Category Archives: programming

Two projects and an absence

My entry for NaNoGenMo 2016 is ANNALES, a procedurally-generated chronology of rulers, courtiers, tribes and intrigue:

Being a faithful narration of the history of the realm from the reign of Fobbial Artesia I to the present day

As transcribed by the algorithm annales-exe using the pseudo-random seed 1835917550 1 during the reign of Armey Engine III

“For God’s sake, let us sit upon the ground / And tell sad stories of the death of kings”

Reign of Fobbial Artesia I the Unbridgeable.

Fobbial Artesia I, surnamed the Unbridgeable, won the throne by divination.

Fobbial Artesia I espoused Sidentilation with wild channession.

Rumours of morees in Wire Star.


Fobbial Artesia I the Unbridgeable gave birth to a son, Lavaloman, under the influence of Kabdhilinan.

Rumours of rederes in Vectary Viroth.

The source code is here and I’ll be blogging a bit about the technical details on when I get around to it.

I also got around to implementing my dumbest Twitter bot idea, @TVisoTropes.

I’ve been away from Twitter proper since the US election: my mental health has been poor this year, so I’ve had a couple of enforced absences, but the way I was reacting late stages of the campaign and Trump’s victory were pretty decisive in showing me that the way I’ve been using social media is really bad for my brain. I miss it a lot but I still don’t know how to return: maybe when my mood improves? Maybe I should start a new account and reset things?


Learning Haskell

Chris Okasaki – Purely Functional Data Structures
Simon Thompson – Haskell: The Craft of Functional Programming
Bryan O’Sullivan, Don Stewart, and John Goerzen – Real World Haskell

My team at UTS, the eResearch Support Group, has just finished off two major projects, for which I wrote a lot of integration code in Perl and hacked around a lot more than I cared to in Velocity, a horribly ugly template library for Java which is now at the top of my least-favourite-technologies list.

Despite the fact that my job involves less coding than it used to, and that this proportion is likely to drop further, I needed to clean all the glue out of my brain, so I’ve returned to teaching myself Haskell. The last time I attempted this was about five or six years ago: since then, an open-source ecosystem seems to have developed around what was once a very academic language. There are web frameworks and package repositories and things which aren’t really possible in other languages, like a search engine by type signature.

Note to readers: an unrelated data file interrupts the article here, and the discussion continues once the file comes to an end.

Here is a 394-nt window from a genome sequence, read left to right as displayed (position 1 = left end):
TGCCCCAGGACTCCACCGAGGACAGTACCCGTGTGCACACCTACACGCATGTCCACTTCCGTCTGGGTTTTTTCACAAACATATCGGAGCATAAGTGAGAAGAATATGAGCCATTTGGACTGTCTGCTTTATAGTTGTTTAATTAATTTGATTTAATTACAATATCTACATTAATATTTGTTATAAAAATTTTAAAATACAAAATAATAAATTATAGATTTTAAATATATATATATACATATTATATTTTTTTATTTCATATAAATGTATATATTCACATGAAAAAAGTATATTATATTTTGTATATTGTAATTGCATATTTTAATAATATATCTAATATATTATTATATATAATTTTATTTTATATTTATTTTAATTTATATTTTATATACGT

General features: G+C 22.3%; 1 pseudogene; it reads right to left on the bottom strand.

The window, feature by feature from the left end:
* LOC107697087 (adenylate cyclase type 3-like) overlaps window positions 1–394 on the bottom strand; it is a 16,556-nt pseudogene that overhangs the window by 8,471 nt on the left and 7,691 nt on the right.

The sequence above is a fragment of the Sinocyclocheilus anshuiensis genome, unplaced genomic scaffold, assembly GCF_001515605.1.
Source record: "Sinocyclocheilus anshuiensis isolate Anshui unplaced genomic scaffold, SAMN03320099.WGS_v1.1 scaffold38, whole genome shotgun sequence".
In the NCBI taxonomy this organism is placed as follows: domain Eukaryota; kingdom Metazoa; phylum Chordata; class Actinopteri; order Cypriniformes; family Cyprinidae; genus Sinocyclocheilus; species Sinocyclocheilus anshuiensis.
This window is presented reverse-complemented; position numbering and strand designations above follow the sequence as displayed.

The best way to learn a language is to do something useful with it, and I have a work project for the end of next year in mind: whether Haskell is the right choice or not is something I haven’t quite decided yet.

I read the first two of the three books a couple of months ago: The Craft of Functional Programming was a good way to remind myself of the basics, but I didn’t have the time or energy to work through the exercises, so it didn’t stick. I looked up Purely Functional Data Structures because a friend who is much brighter than I  mentioned it; it’s not so much about Haskell per se, as it is a demonstration that the kind of reasoning which makes for efficient data processing in imperative languages can be applied to functional ones. Not having a background in computer science, I think I understood about forty percent of it, but it left me with the feeling that those who deeply understand such things will have taken care of the details and written great libraries for me to use.

I’m currently reading Real World Haskell properly and doing all of the exercises in spare moments and it’s a lot of fun. I think I’ve even started to understand, or remember, what monads are. (In a side-effect-free programming environment, state – or a sequence of imperative instructions, which is really just a particular kind of state – can be modelled as a sequence of nested evaluations.)

Parsing Perl

I’m going to try blogging about technical matters now, but in a way which my non-technical readers might be able to understand. This may well end up pleasing nobody.